* {{aut, Speth, J. G. 2004. Red Sky at Morning: America and the Crisis of the Global Environment. Yale University Press, Connecticut. * van Andel, J. & Grootjans, A.P. (2006). Restoration Ecology: The New Frontier . In van Andel, J. & Aronson, J. (Eds.), Restoration Ecology, pp. 16–28. Massachusetts: Blackwell. {{ISBN, 0-632-05834-X * White, P.S. & Jentsch, A. (2004). Disturbance, succession and community assembly in terrestrial plant communities. In Temperton, V.K., Hobbs, R.J., Nuttle, T. & Halle, S. (Eds.), Assembly Rules and Restoration Ecology: Bridging the Gap Between Theory and Practice, pp. 342–366. Washington, DC: Island Press. {{ISBN, 1-55963-375-1 * Wilson, E. O. (1988). Biodiversity. Washington DC: National Academy. {{ISBN, 0-309-03739-5 * Young, T.P. (2000). "Restoration ecology and conservation biology". Biological Conservation. 92, 73–83. * Young, T.P., Chase, J.M. & Huddleston, R.T. (2001). "Succession and assembly as conceptual bases in community ecology and ecological restoration". Ecological Restoration. 19, 5–19. * Young, T.P., Petersen, D.A. & Clary, J.J. (2005). "The ecology of restoration: historical links, emerging issues and unexplored realms". Ecology Letters 8, 662-673. {{refend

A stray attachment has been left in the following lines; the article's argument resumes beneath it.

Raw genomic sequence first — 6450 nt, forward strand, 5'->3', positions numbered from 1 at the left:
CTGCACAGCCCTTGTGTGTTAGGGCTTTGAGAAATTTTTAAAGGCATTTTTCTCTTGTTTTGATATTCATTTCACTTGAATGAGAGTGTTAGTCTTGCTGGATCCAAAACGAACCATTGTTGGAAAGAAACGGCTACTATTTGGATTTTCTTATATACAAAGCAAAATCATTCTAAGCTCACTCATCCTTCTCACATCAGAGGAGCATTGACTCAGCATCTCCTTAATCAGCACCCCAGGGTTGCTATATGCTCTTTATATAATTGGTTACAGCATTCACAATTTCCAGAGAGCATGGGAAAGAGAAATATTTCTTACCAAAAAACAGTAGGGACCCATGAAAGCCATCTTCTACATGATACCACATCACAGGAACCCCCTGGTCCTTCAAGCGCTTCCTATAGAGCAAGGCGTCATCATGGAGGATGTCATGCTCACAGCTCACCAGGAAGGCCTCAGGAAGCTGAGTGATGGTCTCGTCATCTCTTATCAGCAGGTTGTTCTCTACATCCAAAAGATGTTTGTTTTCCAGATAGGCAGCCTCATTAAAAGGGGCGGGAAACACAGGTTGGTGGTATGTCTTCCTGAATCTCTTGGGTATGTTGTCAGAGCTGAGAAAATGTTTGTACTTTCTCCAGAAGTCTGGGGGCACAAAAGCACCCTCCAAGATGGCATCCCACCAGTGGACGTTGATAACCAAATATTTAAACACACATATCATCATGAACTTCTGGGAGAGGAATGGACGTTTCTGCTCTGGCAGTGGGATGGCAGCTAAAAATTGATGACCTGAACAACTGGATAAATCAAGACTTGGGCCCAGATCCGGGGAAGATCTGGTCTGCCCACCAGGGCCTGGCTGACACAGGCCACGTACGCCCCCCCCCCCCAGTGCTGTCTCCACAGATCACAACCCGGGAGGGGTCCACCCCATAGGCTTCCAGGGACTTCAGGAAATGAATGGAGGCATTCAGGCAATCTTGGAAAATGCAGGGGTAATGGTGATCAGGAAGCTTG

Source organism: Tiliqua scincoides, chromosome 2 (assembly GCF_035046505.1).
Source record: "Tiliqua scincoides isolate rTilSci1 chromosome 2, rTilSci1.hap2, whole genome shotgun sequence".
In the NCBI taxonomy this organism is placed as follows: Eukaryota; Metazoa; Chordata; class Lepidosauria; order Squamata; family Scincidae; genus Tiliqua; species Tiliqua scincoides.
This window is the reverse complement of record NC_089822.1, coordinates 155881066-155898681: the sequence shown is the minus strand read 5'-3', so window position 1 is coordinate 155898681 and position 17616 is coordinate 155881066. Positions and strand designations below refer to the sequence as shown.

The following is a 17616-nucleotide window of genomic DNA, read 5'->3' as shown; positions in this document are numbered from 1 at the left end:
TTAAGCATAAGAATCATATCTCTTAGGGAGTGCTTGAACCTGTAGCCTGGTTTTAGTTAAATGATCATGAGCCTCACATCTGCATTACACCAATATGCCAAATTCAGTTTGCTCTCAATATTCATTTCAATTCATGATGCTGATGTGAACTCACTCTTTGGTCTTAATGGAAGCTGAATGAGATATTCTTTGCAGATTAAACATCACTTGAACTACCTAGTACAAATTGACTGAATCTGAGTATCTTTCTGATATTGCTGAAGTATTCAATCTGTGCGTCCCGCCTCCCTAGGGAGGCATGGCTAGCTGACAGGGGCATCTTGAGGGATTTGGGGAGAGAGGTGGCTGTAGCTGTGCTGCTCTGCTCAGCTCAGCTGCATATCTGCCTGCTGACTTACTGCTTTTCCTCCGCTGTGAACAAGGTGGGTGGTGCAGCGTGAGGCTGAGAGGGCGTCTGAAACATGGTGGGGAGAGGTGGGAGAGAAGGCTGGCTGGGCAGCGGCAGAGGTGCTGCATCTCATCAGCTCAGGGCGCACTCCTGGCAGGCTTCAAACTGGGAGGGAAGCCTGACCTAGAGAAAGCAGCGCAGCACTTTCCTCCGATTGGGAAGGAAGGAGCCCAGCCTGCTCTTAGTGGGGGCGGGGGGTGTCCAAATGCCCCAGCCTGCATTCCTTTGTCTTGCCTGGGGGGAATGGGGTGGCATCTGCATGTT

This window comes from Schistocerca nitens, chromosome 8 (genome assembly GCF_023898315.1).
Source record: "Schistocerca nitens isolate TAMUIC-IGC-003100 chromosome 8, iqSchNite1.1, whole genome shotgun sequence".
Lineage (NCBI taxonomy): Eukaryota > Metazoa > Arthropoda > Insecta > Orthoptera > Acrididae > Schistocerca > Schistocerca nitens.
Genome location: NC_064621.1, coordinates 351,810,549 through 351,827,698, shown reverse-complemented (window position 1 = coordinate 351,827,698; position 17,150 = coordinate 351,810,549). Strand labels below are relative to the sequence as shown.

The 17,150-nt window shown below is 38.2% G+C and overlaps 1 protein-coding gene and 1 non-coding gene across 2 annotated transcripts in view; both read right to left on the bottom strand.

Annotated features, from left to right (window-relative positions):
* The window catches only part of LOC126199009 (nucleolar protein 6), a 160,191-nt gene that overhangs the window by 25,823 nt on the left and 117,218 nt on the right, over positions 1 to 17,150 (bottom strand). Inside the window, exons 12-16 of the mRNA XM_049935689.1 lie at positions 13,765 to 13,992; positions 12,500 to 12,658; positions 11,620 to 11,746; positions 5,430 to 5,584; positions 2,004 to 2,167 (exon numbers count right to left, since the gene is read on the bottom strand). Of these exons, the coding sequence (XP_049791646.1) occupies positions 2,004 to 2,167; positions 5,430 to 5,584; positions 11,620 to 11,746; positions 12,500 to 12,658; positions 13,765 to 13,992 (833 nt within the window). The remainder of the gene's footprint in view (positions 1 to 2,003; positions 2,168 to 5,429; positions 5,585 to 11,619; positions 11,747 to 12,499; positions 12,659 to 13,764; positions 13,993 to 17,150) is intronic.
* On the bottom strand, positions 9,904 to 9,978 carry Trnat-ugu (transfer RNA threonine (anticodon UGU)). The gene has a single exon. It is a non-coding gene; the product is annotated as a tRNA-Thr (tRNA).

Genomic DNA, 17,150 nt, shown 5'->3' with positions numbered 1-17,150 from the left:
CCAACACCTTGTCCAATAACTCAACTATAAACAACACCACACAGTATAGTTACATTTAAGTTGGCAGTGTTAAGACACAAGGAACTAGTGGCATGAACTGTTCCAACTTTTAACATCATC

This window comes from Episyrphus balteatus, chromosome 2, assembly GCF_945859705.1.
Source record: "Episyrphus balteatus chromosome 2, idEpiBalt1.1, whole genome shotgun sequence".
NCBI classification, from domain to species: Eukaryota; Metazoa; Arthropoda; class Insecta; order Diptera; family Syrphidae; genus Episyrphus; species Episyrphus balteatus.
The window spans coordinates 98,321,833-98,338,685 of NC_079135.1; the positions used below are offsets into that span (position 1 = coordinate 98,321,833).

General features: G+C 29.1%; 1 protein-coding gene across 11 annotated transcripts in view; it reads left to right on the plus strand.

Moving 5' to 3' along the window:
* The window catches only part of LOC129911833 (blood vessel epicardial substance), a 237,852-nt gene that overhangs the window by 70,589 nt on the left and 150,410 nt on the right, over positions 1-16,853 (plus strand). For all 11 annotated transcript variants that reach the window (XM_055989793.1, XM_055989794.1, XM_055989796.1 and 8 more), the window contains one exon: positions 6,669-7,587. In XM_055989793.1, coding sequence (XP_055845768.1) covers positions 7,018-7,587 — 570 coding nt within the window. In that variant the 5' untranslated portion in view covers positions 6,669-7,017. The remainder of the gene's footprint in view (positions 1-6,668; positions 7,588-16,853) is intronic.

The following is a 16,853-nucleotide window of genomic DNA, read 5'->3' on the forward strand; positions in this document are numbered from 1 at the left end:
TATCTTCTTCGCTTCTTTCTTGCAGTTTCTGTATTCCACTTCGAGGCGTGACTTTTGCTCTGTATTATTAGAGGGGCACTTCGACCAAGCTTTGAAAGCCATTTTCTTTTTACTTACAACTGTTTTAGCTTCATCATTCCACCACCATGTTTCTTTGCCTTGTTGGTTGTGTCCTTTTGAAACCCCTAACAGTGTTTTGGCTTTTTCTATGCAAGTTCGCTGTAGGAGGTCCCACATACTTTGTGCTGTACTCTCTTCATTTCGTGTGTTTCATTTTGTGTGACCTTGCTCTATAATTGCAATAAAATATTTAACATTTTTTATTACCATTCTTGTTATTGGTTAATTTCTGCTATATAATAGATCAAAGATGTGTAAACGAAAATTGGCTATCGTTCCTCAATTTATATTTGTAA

External links

{{Commons category, Ecological restoration
Restoration Ecology: The Journal of the Society for Ecological RestorationAustralian Ecological Restoration HistorySociety for Ecological RestorationRestoration ecology working group
at restoration-ecology.eu
Nature - Revive Service

Nature Education Knowledge entry on Restoration Ecology
(peer-reviewed) at nature.com
Green Infrastructure Resource Guide
at asla.org
Conservation Effects Assessment Project bibliographies
at nal.usda.gov
Seagrass Restoration Information
at seagrassli.org
Back to Natives Restoration
(''non-profit org.'') at backtonatives.org
A Guide to Prairie and Wetland Restoration In Eastern Nebraska

EEMP
– a non-profit 501(c)(3) organization dedicated to communicate the lessons of restoration through media around the world.
Hope in a Changing Climate
awarded documentary film on the potential of global ecosystem restoration
Massachusetts Division of Ecological Restoration
{{Conservation of species {{Modelling ecosystems, expanded=none {{Portal bar, Biology, Ecology, Environment Ecological restoration, 01 Bioremediation Conservation biology Habitat Habitats Landscape ecology Phytoremediation plants Sustainable gardening Subfields of ecology